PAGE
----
Calculus: Early Transcendentals 8th Edition

Published by Cengage Learning
ISBN 10: 1285741552
ISBN 13: 978-1-28574-155-0

Chapter 2 - Section 2.8 - The Derivative as a Function - 2.8 Exercises - Page 162: 19

Answer

(a) $f'(0) = 0$ $f'(\frac{1}{2}) = 1$ $f'(1) = 2$ $f'(2) = 4$ (b) $f'(-\frac{1}{2}) = -1$ $f'(-1) = -2$ $f'(-2) = -4$ (c) $f'(x) =2x$ (d) $f'(x) = 2x$
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Work Step by Step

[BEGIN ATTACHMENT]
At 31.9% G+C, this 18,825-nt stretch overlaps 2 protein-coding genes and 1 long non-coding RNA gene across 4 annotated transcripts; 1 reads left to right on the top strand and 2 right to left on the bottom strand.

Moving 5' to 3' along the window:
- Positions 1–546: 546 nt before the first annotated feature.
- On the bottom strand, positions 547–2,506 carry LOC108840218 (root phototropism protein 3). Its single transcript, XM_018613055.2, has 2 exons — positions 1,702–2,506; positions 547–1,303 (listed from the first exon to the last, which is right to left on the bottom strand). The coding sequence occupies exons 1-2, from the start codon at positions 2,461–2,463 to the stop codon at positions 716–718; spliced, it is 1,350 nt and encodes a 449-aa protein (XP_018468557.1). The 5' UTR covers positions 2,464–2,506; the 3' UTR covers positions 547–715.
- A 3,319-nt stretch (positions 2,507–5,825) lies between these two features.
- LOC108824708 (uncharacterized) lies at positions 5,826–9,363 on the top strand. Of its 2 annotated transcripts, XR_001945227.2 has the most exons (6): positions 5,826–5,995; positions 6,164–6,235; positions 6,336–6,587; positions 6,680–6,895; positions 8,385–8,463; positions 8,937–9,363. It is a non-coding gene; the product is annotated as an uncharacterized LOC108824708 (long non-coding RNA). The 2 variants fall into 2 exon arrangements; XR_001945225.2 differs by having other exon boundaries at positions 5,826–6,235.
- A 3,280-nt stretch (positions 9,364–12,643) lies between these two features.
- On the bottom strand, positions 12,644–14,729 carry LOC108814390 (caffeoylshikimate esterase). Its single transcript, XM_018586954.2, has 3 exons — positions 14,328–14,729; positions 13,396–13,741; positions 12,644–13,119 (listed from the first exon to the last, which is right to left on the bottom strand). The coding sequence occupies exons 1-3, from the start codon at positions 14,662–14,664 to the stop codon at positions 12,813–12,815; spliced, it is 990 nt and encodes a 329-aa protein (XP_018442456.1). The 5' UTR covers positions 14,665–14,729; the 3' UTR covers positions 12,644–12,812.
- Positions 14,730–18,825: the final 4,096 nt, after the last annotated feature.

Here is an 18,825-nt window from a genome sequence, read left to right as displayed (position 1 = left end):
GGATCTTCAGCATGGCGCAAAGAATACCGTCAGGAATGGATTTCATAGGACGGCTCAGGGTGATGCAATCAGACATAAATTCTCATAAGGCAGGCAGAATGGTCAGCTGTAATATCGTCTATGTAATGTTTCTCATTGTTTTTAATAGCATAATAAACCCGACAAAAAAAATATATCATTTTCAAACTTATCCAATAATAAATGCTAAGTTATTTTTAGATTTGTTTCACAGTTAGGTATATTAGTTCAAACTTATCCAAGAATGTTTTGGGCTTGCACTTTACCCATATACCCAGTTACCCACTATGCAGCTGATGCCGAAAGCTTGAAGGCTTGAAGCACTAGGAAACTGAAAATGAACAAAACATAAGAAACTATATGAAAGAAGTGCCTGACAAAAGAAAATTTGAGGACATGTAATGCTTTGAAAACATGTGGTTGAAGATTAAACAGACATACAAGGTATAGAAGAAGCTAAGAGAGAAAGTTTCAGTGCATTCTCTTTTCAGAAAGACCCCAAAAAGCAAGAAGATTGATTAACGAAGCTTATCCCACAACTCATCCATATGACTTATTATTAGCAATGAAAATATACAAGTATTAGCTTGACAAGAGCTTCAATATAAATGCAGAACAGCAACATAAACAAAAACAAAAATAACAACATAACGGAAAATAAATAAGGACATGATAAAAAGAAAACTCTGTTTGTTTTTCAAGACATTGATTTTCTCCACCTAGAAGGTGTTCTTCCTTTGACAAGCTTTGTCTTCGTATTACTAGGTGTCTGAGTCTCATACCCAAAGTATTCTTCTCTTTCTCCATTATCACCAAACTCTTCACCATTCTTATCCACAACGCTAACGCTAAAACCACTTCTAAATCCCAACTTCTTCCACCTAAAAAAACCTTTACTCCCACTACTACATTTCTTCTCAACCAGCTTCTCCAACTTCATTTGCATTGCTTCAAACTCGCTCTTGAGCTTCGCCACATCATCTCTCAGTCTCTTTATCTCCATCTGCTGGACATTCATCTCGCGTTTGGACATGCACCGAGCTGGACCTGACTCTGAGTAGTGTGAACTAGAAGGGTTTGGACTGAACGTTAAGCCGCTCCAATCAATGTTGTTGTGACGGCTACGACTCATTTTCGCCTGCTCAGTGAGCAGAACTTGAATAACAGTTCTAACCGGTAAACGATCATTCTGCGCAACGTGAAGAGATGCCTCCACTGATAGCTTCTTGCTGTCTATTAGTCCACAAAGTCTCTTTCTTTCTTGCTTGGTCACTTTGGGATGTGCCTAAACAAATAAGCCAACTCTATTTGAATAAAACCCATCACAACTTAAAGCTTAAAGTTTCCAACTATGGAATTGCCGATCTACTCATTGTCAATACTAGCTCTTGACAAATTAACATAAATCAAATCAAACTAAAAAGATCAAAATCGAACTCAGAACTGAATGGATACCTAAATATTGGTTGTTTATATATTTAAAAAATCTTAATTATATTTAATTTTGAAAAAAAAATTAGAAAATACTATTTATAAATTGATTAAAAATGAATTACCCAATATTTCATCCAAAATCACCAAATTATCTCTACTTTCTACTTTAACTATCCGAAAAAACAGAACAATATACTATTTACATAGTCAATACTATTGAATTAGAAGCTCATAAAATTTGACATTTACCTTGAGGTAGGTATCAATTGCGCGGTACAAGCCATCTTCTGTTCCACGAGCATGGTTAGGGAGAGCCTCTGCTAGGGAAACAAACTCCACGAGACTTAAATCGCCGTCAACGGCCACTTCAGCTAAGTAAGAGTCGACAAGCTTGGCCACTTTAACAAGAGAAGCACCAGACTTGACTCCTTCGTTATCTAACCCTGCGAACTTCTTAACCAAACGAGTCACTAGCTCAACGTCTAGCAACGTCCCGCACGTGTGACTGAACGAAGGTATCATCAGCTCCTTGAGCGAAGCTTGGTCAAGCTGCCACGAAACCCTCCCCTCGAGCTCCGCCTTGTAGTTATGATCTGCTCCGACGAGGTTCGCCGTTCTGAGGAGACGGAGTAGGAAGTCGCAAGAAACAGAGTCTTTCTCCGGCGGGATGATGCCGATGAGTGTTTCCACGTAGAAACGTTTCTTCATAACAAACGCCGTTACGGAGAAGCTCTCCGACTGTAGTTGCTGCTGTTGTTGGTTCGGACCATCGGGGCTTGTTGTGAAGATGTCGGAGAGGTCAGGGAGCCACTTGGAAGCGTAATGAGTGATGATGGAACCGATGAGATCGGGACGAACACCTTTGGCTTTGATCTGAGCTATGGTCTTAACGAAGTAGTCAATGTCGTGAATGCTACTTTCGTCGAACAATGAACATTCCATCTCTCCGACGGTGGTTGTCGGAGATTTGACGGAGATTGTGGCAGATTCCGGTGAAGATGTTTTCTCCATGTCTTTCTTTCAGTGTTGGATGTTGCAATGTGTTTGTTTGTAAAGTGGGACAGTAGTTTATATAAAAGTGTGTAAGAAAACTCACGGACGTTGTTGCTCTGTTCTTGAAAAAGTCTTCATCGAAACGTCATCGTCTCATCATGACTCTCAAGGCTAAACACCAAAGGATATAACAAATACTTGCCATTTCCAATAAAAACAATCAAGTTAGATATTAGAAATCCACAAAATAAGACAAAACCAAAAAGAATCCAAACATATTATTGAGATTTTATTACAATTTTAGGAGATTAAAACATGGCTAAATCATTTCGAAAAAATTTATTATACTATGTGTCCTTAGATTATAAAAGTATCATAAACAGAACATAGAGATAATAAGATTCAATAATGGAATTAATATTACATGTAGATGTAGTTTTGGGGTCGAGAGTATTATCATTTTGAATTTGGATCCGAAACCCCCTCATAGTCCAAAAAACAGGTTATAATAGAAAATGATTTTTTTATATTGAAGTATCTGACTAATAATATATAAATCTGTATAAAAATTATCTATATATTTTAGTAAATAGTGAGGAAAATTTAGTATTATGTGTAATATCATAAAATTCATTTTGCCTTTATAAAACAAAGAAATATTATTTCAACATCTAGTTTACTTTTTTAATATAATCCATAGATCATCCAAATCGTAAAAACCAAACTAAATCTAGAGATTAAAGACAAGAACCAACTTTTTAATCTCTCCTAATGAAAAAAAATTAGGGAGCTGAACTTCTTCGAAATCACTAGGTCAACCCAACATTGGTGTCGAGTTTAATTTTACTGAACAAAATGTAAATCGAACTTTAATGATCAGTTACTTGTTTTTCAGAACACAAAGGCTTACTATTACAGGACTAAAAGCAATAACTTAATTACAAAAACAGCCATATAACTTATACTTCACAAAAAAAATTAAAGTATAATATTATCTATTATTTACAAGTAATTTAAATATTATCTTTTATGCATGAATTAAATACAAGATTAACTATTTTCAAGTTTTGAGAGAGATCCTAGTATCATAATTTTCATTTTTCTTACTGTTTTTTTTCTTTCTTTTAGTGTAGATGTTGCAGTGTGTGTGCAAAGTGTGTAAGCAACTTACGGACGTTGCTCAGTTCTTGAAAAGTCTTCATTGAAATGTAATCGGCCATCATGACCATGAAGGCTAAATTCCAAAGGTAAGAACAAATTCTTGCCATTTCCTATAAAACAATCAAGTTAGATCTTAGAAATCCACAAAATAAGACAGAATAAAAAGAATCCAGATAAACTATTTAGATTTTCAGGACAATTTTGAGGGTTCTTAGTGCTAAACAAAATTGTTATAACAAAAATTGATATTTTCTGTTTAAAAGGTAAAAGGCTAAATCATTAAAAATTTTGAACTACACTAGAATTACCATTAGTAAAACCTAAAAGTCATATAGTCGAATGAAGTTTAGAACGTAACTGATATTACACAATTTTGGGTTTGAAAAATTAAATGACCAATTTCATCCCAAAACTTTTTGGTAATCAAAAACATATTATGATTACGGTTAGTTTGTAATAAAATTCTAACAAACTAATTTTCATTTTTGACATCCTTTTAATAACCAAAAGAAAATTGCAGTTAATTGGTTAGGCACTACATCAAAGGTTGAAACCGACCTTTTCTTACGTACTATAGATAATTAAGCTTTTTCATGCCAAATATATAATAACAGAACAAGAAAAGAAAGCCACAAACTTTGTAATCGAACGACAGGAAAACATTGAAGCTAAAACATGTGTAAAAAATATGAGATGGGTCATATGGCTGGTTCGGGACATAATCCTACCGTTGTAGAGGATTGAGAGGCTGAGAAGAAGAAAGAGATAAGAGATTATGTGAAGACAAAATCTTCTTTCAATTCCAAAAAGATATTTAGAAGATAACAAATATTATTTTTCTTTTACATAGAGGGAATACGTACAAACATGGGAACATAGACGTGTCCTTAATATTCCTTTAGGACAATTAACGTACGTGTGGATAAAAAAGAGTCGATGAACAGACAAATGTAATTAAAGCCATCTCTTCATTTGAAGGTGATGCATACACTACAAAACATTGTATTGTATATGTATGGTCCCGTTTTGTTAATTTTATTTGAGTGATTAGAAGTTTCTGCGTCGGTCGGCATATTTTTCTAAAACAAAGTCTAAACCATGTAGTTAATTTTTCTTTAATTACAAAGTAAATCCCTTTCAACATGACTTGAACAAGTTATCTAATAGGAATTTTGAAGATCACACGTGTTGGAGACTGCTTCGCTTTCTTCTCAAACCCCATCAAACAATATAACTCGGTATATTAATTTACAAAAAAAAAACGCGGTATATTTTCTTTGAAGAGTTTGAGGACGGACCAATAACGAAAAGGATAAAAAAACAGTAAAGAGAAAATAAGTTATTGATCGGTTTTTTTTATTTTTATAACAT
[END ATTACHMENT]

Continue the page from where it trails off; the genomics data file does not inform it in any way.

(a) $f(x) = x^2$ Using the graph, we can estimate the slope at the following points: $f'(0) = 0$ $f'(\frac{1}{2}) = 1$ $f'(1) = 2$ $f'(2) = 4$ (b) We can see that the graph is even. Then $f(-x) = f(x)$ and $f'(-x) = -f'(x)$ Using the graph and symmetry, we can estimate the slope at the following points: $f'(-\frac{1}{2}) = -1$ $f'(-1) = -2$ $f'(-2) = -4$ (c) We could guess that $f'(x) = 2x$ (d) We can find an expression for $f'(x)$: $f'(x) = \lim\limits_{h \to 0}\frac{(x+h)^2-x^2}{h}$ $f'(x) = \lim\limits_{h \to 0}\frac{(x^2+2xh+h^2)-x^2}{h}$ $f'(x) = \lim\limits_{h \to 0}\frac{2xh+h^2}{h}$ $f'(x) = \lim\limits_{h \to 0}(2x+h)$ $f'(x) = 2x$
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